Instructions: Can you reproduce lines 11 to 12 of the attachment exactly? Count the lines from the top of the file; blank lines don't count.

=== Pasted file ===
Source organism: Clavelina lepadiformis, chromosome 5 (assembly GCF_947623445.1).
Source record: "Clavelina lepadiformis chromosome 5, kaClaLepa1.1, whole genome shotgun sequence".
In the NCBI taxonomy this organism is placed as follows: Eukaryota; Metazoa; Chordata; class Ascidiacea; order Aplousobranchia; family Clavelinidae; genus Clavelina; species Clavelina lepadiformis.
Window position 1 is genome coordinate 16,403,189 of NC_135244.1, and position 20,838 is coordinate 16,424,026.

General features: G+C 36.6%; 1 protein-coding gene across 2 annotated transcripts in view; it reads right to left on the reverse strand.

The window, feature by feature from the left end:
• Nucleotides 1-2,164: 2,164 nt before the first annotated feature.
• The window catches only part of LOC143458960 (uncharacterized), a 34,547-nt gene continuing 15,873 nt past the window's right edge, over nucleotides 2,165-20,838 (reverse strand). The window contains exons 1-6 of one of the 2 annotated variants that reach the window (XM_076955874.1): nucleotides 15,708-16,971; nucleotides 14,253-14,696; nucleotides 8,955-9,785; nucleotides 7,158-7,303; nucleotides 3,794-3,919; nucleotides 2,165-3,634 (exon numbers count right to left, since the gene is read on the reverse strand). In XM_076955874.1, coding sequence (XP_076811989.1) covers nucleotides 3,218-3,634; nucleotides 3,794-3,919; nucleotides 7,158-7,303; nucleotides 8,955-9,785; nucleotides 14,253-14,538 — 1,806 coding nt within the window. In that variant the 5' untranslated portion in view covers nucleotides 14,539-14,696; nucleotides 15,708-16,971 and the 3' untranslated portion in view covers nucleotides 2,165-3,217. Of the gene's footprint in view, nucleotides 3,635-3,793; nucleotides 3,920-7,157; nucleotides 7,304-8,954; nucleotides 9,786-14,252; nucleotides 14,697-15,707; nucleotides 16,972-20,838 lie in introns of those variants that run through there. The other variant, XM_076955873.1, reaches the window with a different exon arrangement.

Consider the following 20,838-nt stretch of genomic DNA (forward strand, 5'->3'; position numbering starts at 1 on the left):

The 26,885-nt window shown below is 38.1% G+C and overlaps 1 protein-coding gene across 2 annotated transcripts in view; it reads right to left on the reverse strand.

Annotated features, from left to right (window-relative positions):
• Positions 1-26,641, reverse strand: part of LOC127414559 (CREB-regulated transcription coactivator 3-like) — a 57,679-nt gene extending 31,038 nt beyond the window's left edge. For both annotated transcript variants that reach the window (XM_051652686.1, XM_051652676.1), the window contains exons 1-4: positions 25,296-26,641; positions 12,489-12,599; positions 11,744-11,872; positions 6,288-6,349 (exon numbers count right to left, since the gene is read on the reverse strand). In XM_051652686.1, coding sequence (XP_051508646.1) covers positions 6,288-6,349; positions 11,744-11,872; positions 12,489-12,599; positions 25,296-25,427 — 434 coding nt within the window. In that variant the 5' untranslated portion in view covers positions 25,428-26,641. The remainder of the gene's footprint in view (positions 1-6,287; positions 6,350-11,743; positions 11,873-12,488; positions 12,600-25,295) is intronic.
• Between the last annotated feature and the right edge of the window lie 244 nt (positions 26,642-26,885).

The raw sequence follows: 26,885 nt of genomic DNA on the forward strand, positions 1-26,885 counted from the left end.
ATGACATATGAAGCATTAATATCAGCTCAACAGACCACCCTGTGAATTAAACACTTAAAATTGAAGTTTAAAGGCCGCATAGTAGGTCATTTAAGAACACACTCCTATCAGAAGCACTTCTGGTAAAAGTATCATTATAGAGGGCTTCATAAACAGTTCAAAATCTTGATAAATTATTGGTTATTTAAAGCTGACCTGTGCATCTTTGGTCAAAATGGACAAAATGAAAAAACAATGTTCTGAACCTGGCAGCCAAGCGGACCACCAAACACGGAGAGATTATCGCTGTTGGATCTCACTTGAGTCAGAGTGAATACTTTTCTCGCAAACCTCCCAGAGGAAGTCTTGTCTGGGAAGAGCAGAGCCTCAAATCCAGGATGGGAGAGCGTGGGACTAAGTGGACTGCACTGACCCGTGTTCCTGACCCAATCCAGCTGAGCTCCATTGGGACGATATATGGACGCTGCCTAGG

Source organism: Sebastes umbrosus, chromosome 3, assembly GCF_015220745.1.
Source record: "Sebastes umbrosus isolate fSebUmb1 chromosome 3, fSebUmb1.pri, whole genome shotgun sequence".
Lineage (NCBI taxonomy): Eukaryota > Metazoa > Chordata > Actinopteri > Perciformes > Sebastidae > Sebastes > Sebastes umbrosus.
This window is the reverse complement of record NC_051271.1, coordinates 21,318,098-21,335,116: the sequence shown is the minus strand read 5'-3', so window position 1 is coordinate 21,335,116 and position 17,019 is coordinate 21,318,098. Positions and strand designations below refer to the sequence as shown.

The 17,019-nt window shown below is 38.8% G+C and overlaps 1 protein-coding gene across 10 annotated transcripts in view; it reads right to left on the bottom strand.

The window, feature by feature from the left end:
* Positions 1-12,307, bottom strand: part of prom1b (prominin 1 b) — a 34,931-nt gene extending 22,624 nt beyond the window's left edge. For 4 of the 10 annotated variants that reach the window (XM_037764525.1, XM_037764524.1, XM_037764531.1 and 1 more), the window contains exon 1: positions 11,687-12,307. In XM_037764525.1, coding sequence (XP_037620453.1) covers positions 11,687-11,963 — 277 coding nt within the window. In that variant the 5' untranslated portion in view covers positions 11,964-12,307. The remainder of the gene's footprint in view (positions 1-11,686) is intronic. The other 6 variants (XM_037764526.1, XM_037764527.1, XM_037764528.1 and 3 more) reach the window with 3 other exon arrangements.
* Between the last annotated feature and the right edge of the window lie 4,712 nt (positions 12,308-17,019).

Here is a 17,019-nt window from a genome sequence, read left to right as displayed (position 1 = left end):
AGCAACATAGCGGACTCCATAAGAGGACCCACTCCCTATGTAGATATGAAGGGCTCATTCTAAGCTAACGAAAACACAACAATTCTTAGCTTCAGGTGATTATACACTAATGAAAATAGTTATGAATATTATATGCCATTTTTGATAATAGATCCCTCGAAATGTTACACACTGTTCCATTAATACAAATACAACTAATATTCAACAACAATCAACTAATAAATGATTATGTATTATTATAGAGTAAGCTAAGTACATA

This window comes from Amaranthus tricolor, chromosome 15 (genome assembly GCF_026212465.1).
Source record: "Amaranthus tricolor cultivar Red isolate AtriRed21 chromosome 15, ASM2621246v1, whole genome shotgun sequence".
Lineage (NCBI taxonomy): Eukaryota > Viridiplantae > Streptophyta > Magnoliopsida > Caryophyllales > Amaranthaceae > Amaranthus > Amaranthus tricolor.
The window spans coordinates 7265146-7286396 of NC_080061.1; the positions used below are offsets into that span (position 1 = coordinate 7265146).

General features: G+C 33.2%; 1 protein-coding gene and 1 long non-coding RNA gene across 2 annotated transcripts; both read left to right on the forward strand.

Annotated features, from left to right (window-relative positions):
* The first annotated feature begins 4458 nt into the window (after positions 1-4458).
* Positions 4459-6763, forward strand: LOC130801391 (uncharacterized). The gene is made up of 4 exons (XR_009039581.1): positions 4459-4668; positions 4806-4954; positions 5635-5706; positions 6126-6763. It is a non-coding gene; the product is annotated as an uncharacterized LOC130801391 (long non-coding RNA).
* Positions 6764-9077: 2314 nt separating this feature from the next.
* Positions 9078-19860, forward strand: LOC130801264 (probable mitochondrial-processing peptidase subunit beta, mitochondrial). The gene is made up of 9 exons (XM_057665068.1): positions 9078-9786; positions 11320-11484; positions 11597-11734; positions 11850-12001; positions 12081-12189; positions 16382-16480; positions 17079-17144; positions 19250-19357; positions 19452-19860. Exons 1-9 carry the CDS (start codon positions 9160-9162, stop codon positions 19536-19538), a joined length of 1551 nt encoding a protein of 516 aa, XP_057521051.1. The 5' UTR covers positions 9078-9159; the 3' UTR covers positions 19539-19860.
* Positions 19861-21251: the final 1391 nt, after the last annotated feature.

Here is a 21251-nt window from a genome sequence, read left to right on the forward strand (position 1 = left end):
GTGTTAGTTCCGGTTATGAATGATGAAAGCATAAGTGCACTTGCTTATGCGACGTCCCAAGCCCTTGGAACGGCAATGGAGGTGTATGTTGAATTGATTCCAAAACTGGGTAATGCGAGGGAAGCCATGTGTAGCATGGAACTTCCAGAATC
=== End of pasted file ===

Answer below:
Annotated features, from left to right (window-relative positions):
• Positions 1-26,641, reverse strand: part of LOC127414559 (CREB-regulated transcription coactivator 3-like) — a 57,679-nt gene extending 31,038 nt beyond the window's left edge. For both annotated transcript variants that reach the window (XM_051652686.1, XM_051652676.1), the window contains exons 1-4: positions 25,296-26,641; positions 12,489-12,599; positions 11,744-11,872; positions 6,288-6,349 (exon numbers count right to left, since the gene is read on the reverse strand). In XM_051652686.1, coding sequence (XP_051508646.1) covers positions 6,288-6,349; positions 11,744-11,872; positions 12,489-12,599; positions 25,296-25,427 — 434 coding nt within the window. In that variant the 5' untranslated portion in view covers positions 25,428-26,641. The remainder of the gene's footprint in view (positions 1-6,287; positions 6,350-11,743; positions 11,873-12,488; positions 12,600-25,295) is intronic.